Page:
Benedict Cumberbatch knows how to play hard to get along with geniuses. In the “Imitation Game” he recreates Alan Turing–a British mathematician who leads the group who breaks Germany’s enigma code during World War Two. Turing’s proposal for a machine that can sort the millions of equations Germany used and changed daily leads to the invention of computer. Turing’s work remained a state secret for almost half a century. This break through contrasts with his life after the war, which included prosecution under the 1950′s anti-homosexuality laws. Keira Knightley adds a touch of class as the only female member of the enigma team. Allen Leech of “Downton Abbey” adds to the prestige as yet another team member with a secret. I’ve admired Benedict Cumberbatch since discovering his modern-day Sherlock Holmes on public television. He’s the perfect lead in an award contending movie. Does it deliver what it promises? Period drama for the Masterpiece Theater set. Is it entertaining? A really good story told by a great cast. Is it worth the price of admission? You’ll hear about “The Imitation Game” between now and Oscar time.
Reece Witherspoon hopes to join the best actress competition as a troubled young woman on a 1200 mile hike in “Wild.” Based on the autobiography of Cheryl Strayed, Witherspoon begins this endurance test in order to get past the bad choices, disappointments and grief of her life. The movie mixes these events with the adventure and sometimes danger of her trek. “Wild” reminds me of several other movies about people finding themselves in nature. I think “Wild” sets itself apart with an optimistic ending that seems to justify what we’ve watched. Does it deliver what it promises? Young woman improves her life through physical endurance. Is it entertaining? Well, I won’t call it entertaining. Is it worth the price of admission. A journey some might appreciate.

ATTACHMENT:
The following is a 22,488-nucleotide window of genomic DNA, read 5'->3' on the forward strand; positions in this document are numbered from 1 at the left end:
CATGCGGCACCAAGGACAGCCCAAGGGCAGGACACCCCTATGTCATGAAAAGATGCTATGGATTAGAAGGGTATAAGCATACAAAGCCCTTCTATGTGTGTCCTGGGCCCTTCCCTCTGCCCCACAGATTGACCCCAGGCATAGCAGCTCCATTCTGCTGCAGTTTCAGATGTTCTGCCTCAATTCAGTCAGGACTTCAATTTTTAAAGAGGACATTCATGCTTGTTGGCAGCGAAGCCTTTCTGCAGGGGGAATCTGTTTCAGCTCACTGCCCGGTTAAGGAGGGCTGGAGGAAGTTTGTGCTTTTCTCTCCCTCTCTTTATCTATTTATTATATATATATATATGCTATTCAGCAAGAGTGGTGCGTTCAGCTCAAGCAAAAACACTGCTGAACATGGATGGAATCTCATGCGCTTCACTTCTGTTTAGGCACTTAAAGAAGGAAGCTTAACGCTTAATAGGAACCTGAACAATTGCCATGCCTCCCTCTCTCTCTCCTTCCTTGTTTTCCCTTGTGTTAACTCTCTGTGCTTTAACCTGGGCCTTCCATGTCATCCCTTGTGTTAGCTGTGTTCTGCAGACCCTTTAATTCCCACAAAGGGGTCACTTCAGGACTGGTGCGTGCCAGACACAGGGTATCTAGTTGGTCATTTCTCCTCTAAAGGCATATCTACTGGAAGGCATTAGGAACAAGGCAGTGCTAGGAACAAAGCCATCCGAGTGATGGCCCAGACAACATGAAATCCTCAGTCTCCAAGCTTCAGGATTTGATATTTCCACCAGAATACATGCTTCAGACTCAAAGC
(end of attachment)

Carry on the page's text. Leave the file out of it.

Well, I’ll admit it: I laughed. But I also felt my jaw dropping to the floor a couple of times as Jason Bateman, Jason Sudeikis and Charlie Day riffed their way through some of the coarsest dialogue in a movie this year. If you saw the original, you remember that the threesome vowed vengeance on their terrible bosses including Kevin Spacey (who makes a cameo from prison this time) and Jennifer Aniston – a sex addict who won’t take no from happily married Charlie Day. Now they return with an idea to start their own business, only to have it stolen from them by greedy industrialist Chrisoph Waltz and his playboy son Chris Pine. Thus proving a new revenge plot. Jamie Foxx returns to make fun of the boys and the help in the nick of time. I could go on but why bother. “Horrible Bosses 2″ hopes to make a lot of money on the back of the funnier original. If you need an easy laugh maybe this will suffice. Does it deliver what it promises? More”Horrible Bosses.” Is it entertaining? I laughed sometimes. Is it worth the price of admission? Easy laughs but don’t expect anything great or new or creative.
“The Hunger Games” series turned Jennifer Lawrence into a superstar. The first two were thrilling to watch, as children compete in a match to the death and Jennifer as Katniss Everdeen outwits the system. The second installment leads to a surprise revolt and that brings us to “Mockingjay Part 1.” This installment lacks the games and without them lacks the passion and energy of the first two films. Katniss’ drab new world takes places in shades of black and gray. The revolution president played by a chilly Julianne Moore hopes to use Katniss as the mass media face of revolt. The filmmaker chose to divide the last installment into two movies–the better to up the profits of course–and unfortunately this installment suffers. Not much happens. Many of the familiar character talk at too much length. The revolution takes place mostly without Katniss. And the surprise twist comes as not much of a surprise. It feels to me that fans of the series could skip this installment and still enjoy the grand finale, which can only improve on this tease. Does it deliver what it promises? Advance on the story of Katniss Everdeen of “The Hunger Games.” Is it entertaining? lacks the energy of the first two. Is it worth the price of admission? For those most ardent.